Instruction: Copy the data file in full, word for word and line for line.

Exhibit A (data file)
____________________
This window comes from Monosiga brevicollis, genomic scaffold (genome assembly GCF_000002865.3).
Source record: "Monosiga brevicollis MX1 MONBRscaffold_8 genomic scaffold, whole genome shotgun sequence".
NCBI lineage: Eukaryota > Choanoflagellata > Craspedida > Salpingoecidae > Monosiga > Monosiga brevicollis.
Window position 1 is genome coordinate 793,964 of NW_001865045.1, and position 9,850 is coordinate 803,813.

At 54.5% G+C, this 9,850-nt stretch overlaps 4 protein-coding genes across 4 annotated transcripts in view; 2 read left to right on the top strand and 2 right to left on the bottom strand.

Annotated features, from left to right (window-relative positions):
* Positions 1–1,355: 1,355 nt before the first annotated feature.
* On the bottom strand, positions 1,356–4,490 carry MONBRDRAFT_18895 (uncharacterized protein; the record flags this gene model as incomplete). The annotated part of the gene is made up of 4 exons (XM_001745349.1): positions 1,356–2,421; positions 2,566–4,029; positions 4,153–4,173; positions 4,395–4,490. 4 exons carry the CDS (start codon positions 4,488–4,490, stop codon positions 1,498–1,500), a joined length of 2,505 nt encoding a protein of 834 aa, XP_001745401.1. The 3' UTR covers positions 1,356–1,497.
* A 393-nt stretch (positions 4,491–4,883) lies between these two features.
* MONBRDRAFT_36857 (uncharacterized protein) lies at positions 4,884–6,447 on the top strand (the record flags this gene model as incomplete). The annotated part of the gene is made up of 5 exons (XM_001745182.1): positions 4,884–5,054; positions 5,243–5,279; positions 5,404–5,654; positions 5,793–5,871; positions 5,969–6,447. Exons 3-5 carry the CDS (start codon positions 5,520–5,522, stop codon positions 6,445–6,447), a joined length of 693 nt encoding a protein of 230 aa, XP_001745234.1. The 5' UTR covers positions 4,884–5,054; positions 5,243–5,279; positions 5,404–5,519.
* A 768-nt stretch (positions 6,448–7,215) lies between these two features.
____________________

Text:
This window comes from Monosiga brevicollis, genomic scaffold (genome assembly GCF_000002865.3).
Source record: "Monosiga brevicollis MX1 MONBRscaffold_8 genomic scaffold, whole genome shotgun sequence".
NCBI lineage: Eukaryota > Choanoflagellata > Craspedida > Salpingoecidae > Monosiga > Monosiga brevicollis.
Window position 1 is genome coordinate 793,964 of NW_001865045.1, and position 9,850 is coordinate 803,813.

At 54.5% G+C, this 9,850-nt stretch overlaps 4 protein-coding genes across 4 annotated transcripts in view; 2 read left to right on the top strand and 2 right to left on the bottom strand.

Annotated features, from left to right (window-relative positions):
* Positions 1–1,355: 1,355 nt before the first annotated feature.
* On the bottom strand, positions 1,356–4,490 carry MONBRDRAFT_18895 (uncharacterized protein; the record flags this gene model as incomplete). The annotated part of the gene is made up of 4 exons (XM_001745349.1): positions 1,356–2,421; positions 2,566–4,029; positions 4,153–4,173; positions 4,395–4,490. 4 exons carry the CDS (start codon positions 4,488–4,490, stop codon positions 1,498–1,500), a joined length of 2,505 nt encoding a protein of 834 aa, XP_001745401.1. The 3' UTR covers positions 1,356–1,497.
* A 393-nt stretch (positions 4,491–4,883) lies between these two features.
* MONBRDRAFT_36857 (uncharacterized protein) lies at positions 4,884–6,447 on the top strand (the record flags this gene model as incomplete). The annotated part of the gene is made up of 5 exons (XM_001745182.1): positions 4,884–5,054; positions 5,243–5,279; positions 5,404–5,654; positions 5,793–5,871; positions 5,969–6,447. Exons 3-5 carry the CDS (start codon positions 5,520–5,522, stop codon positions 6,445–6,447), a joined length of 693 nt encoding a protein of 230 aa, XP_001745234.1. The 5' UTR covers positions 4,884–5,054; positions 5,243–5,279; positions 5,404–5,519.
* A 768-nt stretch (positions 6,448–7,215) lies between these two features.